A brain abscess is a pus-filled swelling in the brain. It usually occurs when bacteria or fungi enter the brain tissue after an infection or severe head injury.
Although the risk of developing a brain abscess is extremely low in England, it is a life-threatening condition and should be diagnosed and treated as soon as possible.
Symptoms of a brain abscess
The symptoms of a brain abscess may develop quickly or slowly but can include:
- headache – which is often severe, located in a single section of the head and cannot be relieved with painkillers
- changes in mental state – such as confusion or irritability
- problems with nerve function – such as muscle weakness, slurred speech or paralysis on one side of the body
- a high temperature
- seizures (fits)
- feeling sick
- being sick
- stiff neck
- changes in vision – such as blurring, greying of vision or double vision (due to the abscess putting pressure on the optic nerve)
When to get medical advice
Any symptoms that suggest a problem with the brain and nervous system should be treated as a medical emergency. These include:
- slurred speech
- muscle weakness or paralysis
- seizures occurring in a person with no previous history of seizures
If you or someone you know experiences any of these symptoms, phone 999 immediately and ask for an ambulance.
Any symptoms that suggest a worsening infection, such as a high temperature or being sick, should be reported to your GP immediately.
Causes of a brain abscess
There are 3 main ways a brain abscess can develop. These are:
- an infection in another part of the skull – such as an ear infection, sinusitis or dental abscess, which can spread directly into the brain
- an infection in another part of the body – for example, the infection that causes pneumonia spreading into the brain via the blood
- trauma, such as a head injury – that cracks open the skull, allowing bacteria or fungi to enter the brain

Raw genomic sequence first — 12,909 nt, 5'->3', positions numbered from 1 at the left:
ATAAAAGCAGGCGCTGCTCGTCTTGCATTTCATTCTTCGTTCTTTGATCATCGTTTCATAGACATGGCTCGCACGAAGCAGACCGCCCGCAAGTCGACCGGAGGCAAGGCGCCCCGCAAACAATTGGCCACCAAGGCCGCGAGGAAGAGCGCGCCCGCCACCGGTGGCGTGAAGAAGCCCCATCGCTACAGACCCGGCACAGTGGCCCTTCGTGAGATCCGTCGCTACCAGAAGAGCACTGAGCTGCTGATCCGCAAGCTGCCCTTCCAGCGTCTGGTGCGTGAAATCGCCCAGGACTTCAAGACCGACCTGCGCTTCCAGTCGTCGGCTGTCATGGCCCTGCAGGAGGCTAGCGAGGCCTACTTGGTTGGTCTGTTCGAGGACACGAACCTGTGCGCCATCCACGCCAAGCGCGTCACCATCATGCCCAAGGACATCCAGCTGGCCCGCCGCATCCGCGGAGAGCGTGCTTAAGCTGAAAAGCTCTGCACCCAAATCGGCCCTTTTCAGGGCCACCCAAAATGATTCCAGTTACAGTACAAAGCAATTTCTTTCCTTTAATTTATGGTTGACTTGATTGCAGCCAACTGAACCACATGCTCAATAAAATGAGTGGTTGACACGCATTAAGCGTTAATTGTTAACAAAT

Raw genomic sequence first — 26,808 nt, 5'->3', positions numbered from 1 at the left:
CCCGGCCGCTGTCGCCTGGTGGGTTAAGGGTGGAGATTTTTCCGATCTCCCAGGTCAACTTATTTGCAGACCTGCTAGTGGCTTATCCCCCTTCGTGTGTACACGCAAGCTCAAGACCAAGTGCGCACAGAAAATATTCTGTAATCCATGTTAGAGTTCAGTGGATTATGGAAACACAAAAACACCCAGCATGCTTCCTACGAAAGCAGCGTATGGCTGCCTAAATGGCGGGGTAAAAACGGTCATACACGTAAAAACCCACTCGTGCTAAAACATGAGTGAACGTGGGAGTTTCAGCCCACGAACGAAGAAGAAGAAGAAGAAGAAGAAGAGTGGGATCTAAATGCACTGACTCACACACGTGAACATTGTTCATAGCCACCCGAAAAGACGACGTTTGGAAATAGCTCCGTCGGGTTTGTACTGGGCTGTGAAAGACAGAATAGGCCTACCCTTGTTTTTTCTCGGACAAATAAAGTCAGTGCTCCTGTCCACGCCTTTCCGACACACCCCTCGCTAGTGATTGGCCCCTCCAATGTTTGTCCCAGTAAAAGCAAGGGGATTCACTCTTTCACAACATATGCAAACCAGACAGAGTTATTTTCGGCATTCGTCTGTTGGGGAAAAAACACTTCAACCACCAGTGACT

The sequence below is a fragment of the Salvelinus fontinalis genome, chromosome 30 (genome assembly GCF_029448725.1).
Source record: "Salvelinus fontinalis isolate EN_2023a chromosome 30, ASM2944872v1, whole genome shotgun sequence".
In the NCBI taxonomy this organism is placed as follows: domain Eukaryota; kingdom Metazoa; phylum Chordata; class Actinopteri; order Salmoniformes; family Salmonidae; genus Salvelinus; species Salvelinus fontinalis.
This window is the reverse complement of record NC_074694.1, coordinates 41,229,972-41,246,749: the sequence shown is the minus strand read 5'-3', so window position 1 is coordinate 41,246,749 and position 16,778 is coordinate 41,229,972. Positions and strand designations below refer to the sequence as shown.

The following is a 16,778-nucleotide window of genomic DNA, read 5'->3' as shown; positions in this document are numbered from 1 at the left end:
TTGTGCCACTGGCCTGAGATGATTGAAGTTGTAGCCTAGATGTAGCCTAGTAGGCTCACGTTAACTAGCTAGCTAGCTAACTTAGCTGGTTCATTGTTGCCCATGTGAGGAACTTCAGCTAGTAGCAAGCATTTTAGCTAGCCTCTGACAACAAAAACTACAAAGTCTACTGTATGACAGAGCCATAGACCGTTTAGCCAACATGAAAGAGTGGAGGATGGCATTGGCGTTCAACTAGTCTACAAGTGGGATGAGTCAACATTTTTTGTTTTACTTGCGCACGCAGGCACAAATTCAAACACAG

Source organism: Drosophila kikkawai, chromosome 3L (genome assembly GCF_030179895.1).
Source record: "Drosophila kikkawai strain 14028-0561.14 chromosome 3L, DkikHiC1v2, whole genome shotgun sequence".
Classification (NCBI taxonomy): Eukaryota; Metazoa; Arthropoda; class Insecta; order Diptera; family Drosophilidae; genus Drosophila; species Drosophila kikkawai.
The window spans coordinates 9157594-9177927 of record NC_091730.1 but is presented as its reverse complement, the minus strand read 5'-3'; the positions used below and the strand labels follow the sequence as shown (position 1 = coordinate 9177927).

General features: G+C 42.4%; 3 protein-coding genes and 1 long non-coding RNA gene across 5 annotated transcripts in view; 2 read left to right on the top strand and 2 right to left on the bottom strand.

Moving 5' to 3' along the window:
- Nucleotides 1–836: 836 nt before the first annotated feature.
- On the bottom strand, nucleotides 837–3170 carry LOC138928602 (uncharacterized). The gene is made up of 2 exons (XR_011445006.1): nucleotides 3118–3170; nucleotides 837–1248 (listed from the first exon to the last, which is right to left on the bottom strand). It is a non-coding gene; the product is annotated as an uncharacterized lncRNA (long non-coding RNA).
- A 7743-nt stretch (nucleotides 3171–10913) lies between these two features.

However, in some cases, the source of the infection remains unknown.
Read more about the causes of a brain abscess.
Diagnosing a brain abscess
If a brain abscess is suspected, an initial assessment will be made based on your symptoms, medical history and whether you've had a recent infection or a weakened immune system.
Blood tests can also be carried out to check for an infection.
If you're referred to hospital for further tests, you may have either:
- a CT scan – a series of X-rays are used to produce a detailed image of the inside of your body
- an MRI scan – which uses strong magnetic fields and radio waves to produce a detailed image of the inside of your body.
If an abscess is found, a procedure known as CT-guided aspiration may be used to remove a sample of pus for testing. This involves using a CT scan to guide a needle to the site of the abscess.
Treating a brain abscess
A brain abscess is regarded as a medical emergency. Swelling caused by the abscess can disrupt the blood and oxygen supply to the brain. There's also a risk of the abscess bursting (rupturing).
If left untreated, a brain abscess can cause permanent brain damage and could be fatal.
A brain abscess is usually treated using a combination of:
- medicines – either antibiotics or antifungals
- surgery – either draining the pus through a hole in the skull (simple aspiration) or opening the skull and removing the abscess entirely (craniotomy)
Treatment with antibiotics often begins before a diagnosis is confirmed, to reduce the risk of complications.
Read more about treating a brain abscess.
Complications of a brain abscess
Complications of a brain abscess can include:
- a reoccurring abscess – seek immediate medical advice if you think there's even a small chance your abscess has reoccurred; this is more common in people with a weakened immune system or cyanotic heart disease
- brain damage – mild to moderate brain damage often improves with time but severe brain damage is likely to be permanent; brain damage is more of a risk if diagnosis and treatment are delayed
- epilepsy – where a person has repeated seizures (fits)
- meningitis – a life-threatening infection of the protective membranes around the brain, which requires urgent treatment; this is more common in children
Page last reviewed: 18 October 2022
Next review due: 18 October 2025